Come September, students in one New York school district will no longer be able to use their cell phones during the school day.
Do you support the Middletown School District's new cell phone policy?
In Orange County, the Enlarged City School District of Middletown announced a “refreshed” set of expectations regarding cell phone use in schools for the 2022-2023 school year.
Among the most notable changes, students will no longer have access to their phones at any point during the school day, including during lunch periods.
Students will be required to shut off their phones and keep them stored away, the district said. Phones will also be prohibited during passing periods.
“Our goal continues to be providing each of our young people with opportunities to learn and grow in an optimal academic-focused environment,” Superintendent Amy Creeden said.
“To do this, we need to ensure we are working together to make safety a priority and limit as many distractions as practicable.”
Creeden said cell phones will also be prohibited in any classroom or location where an assessment is being administered.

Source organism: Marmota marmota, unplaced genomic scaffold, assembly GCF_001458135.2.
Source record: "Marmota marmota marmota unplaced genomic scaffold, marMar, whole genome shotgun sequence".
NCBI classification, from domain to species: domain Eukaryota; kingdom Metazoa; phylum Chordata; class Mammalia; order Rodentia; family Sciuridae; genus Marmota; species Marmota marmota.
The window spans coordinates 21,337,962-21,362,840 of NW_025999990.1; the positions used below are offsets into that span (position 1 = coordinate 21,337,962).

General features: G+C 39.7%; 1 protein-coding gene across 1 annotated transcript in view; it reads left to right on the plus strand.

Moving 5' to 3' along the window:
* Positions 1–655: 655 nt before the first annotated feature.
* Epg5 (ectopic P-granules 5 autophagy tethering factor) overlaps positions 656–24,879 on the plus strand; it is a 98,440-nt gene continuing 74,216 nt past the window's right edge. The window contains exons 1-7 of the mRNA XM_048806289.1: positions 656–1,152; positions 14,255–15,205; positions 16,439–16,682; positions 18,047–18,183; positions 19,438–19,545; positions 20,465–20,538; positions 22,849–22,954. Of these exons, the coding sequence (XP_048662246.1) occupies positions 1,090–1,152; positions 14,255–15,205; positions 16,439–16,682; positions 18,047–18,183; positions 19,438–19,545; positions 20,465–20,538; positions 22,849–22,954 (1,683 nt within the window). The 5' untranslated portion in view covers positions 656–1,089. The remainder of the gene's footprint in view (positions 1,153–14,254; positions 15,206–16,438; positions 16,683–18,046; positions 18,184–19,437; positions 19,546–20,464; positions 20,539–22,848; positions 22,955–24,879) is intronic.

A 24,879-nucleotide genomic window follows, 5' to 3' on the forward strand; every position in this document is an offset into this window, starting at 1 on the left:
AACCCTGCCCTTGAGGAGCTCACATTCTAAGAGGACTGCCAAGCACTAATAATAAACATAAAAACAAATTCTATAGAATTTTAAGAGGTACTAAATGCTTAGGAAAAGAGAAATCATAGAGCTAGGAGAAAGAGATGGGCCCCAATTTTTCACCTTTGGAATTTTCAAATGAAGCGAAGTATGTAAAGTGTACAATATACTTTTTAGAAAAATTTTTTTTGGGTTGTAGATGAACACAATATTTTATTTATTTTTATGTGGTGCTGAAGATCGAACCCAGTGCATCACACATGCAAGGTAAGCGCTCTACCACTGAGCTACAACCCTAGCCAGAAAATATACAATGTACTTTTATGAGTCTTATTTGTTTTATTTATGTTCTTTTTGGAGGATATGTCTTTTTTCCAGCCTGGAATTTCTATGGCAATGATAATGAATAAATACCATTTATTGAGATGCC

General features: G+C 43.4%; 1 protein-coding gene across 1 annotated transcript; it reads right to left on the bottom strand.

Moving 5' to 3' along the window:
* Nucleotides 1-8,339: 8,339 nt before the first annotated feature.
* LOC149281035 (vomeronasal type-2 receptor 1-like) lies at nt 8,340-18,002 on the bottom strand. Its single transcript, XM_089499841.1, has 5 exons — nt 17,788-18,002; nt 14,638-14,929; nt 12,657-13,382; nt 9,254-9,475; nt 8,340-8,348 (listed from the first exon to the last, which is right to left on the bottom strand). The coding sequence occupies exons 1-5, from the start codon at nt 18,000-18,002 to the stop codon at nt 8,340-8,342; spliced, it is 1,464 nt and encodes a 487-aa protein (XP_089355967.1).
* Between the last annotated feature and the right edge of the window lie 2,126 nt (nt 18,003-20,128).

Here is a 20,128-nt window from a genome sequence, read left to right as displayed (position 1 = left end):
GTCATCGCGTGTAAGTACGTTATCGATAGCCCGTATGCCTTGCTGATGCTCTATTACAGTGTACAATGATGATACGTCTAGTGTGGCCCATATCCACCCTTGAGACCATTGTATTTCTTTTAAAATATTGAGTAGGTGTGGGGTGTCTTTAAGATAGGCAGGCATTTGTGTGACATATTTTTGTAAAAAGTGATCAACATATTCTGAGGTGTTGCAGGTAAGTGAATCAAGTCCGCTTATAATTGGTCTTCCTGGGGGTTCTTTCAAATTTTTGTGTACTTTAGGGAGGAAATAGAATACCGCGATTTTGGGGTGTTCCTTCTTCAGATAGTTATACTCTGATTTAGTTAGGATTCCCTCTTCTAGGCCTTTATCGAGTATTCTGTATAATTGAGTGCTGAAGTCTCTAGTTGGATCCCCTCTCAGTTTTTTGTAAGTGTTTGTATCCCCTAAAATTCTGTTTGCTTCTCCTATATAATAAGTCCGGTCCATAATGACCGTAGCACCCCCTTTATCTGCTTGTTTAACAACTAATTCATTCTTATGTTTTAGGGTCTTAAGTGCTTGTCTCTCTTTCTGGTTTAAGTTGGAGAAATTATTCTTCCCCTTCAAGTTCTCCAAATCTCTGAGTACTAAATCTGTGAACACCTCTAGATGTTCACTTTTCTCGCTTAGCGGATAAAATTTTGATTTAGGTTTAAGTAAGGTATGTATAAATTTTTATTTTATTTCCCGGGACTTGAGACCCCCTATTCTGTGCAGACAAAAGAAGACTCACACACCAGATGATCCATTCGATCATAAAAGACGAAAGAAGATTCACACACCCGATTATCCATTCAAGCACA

She issued a direct plea to parents for their help in enforcing the new policy.
“In order for our collective school community to rally around our vision, we need your support,” Creeden said. “We are providing this communication early in the summer so our families and young people have time to plan.”
Creeden said office staff will deliver urgent messages to students in the event of an emergency. Students who need to call home will be sent to the office.
“Our young people will be expected to engage with these expectations in positive ways and follow the guidelines we have outlined,” Creeden said.
Students who violate the new rules could have their phones taken by school staff and they will only be returned to a parent or guardian.
“Cell phones will not be handed back to a scholar after it is collected,” Creeden said.
Reactions to the new policy were mixed on social media, with some expressing concerns it could lead to delays during emergencies such as a school shooting.
“I don’t agree,” Sharon Bell, of Newburgh, wrote on Facebook. “With all the shootings, fights, kids need cell phones to call 911. The kids need to feel safe.”
Others agreed the move was necessary to help curb distractions in the classroom.
“If there is an emergency the kids can still get to their phones, I think that’s what’s important,” said Kelly Hall-Bissinger . “Otherwise there is no need for a cell phone at school.”
Classes at Middletown City Schools resume Tuesday, Sept. 6.
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